Monday, 9 June 2008

Greek Coffee

I went to Dhita's room today. She's a classmate who's also staying in Rusun, one floor beneath me. We were holed up for hours in her room together with another member of our group, Lita, to finish our assignment; making a flipchart on coronary heart disease.

I knew that Dhita is very well off and she travels a lot. But it never really sank in until today.

I was working with Lita at her laptop while Dhita was at her own computer, hooking up to the internet to search for materials. At one time, she started reading out loud from a site she’s visiting. A Hi5 profile page I think. I looked at the screen where she was pointing, indicating the thing she was reading. My mind went blank for a second. Are those even words? Then I realized I was looking at sigmas, lambdas and omegas. Whoa, Greek!

Turned out, she was in Greece a few months back, and she can read and speak Greek fluently. I was very impressed. She already knew Greek well before the trip, but didn’t they say that Greek is one of the most difficult languages to learn?

She became very animated then, telling stories of Greece and showing pictures of the local attractions.

Cantik sekali! Pokoknya, kamu harus ke sana satu kali sebelum mati, lho,” she gushed.

To complete the Greek experience, she served me a cup of Greek coffee and some sort of Greek baguette or hard bread. It was quite nice actually (and quite strong. I’ve become an owl, so I’m writing this until I get sleepy).

Oh, how wonderful it is to be able to travel all around the world and immerse yourself in new cultures and surroundings.

Hek eleh… nak travel jauh-jauh belajar culture orang konon. Mau belajar budaya Indonesia aja belum bisa! the devil inside me whispered.

So far, the furthest I’ve been away from home is here in Makassar, and I’m embarrassed to say that I haven’t exactly embraced or made an effort to get to know the local culture better. The only Bahasa Makassar that I know is Lekba mako ngandre? and I’m supposed to mingle with the locals throughout my clinical years.

That few hours with Dhita today sudah bikin aku semangat lagi! I should work on my Indonesian tongue, and brush up the other languages that I’ve learnt while I’m at it.

Before returning to my own room after finishing the assignment, I requested the Greeks songs Dhita played for us earlier.

Hahaha! Sudah ku bilang pada mu, Juliet! I will turn everybody Greek! said Dhita gleefully to Lita .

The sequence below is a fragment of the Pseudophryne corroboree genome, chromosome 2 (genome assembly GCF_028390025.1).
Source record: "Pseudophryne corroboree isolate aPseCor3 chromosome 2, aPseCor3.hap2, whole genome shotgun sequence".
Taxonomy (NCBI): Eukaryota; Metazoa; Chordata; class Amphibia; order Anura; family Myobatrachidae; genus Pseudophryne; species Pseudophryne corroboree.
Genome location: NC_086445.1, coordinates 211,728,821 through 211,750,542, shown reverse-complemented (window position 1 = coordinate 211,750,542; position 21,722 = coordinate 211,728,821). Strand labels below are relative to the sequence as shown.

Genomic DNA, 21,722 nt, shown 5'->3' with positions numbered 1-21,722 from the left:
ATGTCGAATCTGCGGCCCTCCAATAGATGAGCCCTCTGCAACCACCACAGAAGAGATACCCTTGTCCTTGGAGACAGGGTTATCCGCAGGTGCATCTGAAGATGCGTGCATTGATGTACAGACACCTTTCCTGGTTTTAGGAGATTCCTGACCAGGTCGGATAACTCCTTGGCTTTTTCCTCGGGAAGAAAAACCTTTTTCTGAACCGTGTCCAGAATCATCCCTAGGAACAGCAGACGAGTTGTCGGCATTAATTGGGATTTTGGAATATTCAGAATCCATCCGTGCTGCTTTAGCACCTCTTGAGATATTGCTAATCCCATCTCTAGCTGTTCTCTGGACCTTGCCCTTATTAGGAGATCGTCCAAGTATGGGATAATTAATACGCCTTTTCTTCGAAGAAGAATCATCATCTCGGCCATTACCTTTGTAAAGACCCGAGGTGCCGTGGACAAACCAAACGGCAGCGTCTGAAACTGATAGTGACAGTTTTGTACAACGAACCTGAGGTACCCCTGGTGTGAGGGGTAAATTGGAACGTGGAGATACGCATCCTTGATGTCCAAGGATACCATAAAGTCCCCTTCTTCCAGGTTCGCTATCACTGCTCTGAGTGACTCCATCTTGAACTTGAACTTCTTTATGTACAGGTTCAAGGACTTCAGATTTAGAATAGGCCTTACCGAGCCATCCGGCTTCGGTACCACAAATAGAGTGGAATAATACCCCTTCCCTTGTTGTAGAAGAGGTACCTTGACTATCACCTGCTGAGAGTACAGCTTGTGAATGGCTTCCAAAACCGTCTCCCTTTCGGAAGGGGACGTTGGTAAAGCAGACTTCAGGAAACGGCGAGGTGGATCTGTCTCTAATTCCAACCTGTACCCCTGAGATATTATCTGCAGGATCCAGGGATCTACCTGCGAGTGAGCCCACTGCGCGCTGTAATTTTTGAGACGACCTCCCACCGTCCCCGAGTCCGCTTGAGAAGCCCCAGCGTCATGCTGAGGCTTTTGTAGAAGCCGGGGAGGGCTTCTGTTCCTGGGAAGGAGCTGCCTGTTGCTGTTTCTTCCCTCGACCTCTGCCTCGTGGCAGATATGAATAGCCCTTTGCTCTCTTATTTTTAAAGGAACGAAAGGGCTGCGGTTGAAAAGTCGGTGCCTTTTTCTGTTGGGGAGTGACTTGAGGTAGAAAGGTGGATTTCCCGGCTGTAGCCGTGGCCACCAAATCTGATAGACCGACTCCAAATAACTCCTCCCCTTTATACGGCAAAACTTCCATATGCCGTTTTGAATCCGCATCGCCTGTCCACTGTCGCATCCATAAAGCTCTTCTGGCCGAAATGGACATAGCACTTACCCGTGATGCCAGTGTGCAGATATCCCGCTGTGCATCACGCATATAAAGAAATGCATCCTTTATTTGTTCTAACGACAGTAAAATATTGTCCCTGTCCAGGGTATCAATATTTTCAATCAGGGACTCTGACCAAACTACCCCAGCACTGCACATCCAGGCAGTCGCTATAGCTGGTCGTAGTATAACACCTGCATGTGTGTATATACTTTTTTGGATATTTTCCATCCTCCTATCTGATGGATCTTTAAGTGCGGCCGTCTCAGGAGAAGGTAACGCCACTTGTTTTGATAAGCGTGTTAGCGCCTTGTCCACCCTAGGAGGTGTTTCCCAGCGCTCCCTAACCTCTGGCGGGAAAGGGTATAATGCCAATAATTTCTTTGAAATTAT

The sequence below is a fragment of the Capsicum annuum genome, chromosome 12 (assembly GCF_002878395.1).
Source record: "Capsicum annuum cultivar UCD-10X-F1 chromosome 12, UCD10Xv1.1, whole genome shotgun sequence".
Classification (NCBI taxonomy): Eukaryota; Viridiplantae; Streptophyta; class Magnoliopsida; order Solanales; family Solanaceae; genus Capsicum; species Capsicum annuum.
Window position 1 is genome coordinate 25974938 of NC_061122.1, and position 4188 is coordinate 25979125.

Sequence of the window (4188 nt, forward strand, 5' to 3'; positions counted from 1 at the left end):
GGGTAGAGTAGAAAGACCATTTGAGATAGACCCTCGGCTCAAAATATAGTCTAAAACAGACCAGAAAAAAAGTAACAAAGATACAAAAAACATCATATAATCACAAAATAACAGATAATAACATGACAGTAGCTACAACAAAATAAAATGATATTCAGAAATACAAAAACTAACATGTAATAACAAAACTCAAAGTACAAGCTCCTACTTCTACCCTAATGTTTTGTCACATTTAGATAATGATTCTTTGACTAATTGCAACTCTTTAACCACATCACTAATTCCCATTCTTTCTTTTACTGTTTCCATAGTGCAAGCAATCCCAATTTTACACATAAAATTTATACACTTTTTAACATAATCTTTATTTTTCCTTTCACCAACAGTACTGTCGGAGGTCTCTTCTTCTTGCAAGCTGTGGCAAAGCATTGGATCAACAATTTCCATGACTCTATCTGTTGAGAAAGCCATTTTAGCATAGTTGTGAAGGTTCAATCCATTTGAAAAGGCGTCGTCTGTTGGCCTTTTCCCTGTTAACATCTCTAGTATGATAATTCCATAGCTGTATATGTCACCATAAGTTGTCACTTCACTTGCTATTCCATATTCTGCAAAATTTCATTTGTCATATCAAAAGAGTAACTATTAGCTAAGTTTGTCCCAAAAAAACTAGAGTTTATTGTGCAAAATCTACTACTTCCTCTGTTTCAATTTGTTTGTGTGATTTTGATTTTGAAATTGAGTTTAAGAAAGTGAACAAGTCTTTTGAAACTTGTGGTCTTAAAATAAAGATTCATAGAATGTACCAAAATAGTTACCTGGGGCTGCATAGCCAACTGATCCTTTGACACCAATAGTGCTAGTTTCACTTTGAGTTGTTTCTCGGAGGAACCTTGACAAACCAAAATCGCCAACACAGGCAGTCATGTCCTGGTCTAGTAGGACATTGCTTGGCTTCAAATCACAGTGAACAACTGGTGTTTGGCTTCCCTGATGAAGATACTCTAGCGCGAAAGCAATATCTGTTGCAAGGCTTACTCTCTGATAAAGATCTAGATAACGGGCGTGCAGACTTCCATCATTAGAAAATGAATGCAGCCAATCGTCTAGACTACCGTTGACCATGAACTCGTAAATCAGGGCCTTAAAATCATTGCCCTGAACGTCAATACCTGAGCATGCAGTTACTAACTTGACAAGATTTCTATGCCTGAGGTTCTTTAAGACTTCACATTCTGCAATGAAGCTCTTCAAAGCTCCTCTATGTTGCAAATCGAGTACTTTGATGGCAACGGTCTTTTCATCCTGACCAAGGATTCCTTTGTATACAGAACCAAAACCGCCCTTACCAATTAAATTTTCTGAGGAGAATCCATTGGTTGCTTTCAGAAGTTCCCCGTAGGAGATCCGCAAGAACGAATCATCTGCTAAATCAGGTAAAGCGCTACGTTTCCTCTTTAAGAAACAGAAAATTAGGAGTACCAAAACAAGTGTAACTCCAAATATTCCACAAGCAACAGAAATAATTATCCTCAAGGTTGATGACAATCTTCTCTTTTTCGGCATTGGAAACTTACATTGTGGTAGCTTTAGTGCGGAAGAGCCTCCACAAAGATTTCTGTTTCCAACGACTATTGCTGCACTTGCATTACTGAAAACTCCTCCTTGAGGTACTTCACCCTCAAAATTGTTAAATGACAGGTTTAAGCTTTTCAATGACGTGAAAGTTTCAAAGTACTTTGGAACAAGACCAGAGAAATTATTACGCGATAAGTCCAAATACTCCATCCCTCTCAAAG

Anonymous said...

"Lekba mako ngandre" I dont even understand what this means.. hehe.. lg teruk.. i dont know she went all over the world lah~~ tp, rather than greek, I prefer makkah. hehe.. rindu, teringin nak jejak kaki kat sana.. dan teringin nak fasih arabic jgk~~ huhuhu

Badrul Aini Sha'ari said...

salam perjuangan...

> tuan rumah: “Lekba mako ngandre?” apa maknanya???

> halaa: aik??? senior ku juga ngak tau kah?

Hazwani said...

Kalau tak silap, makne die something like "nak gi makan tak?" or "dah makan lum?" cengitu laa.

Ngandre tu makan. Mako tu awak kot... lekba tu dah tak ingat.

Nanti nak blaja lagi dengan ibu kat ramsis :D

Anonymous said...

hehe... seniormu yg seorang ini mmg lemah sket bahasa2 indon nih.. insyaAllah nanti KKN nak bljr lebih seket. hehe... (cemana nak masuk koas nih. haih~~)

Nurul Iman Abdul Rahim said...

Actly "lekba Mako ngandre" tu bahasa Bugis. kalau bahasa Makassar tu mcm ji, mi, toh... so kire dah oklah. Tinggal touch up intonasi n imbuhan kat hujung ayat... jgn risau, kkn akan jadi media pembelajaran bahasa Makassar yg paling berkesan...jgn sia2 kan naa...

Hazwani said...

oo ye ke? Mas Firman yg drivekan kitorang ke Bira ari tu yg ajar. Die kata tu bhs Mksr. Die orang Jeneponto dari suku Makassar. Drive laju gile cam pelesit. Terlambung2 kitorang.

Kitorang pun baru tau dari die, rupanya Makassar tu bukan cuma nama bandar, tapi nama suatu suku. Org2 die mostly di 4 kabupaten termasuk Jeneponto dan Makassar.


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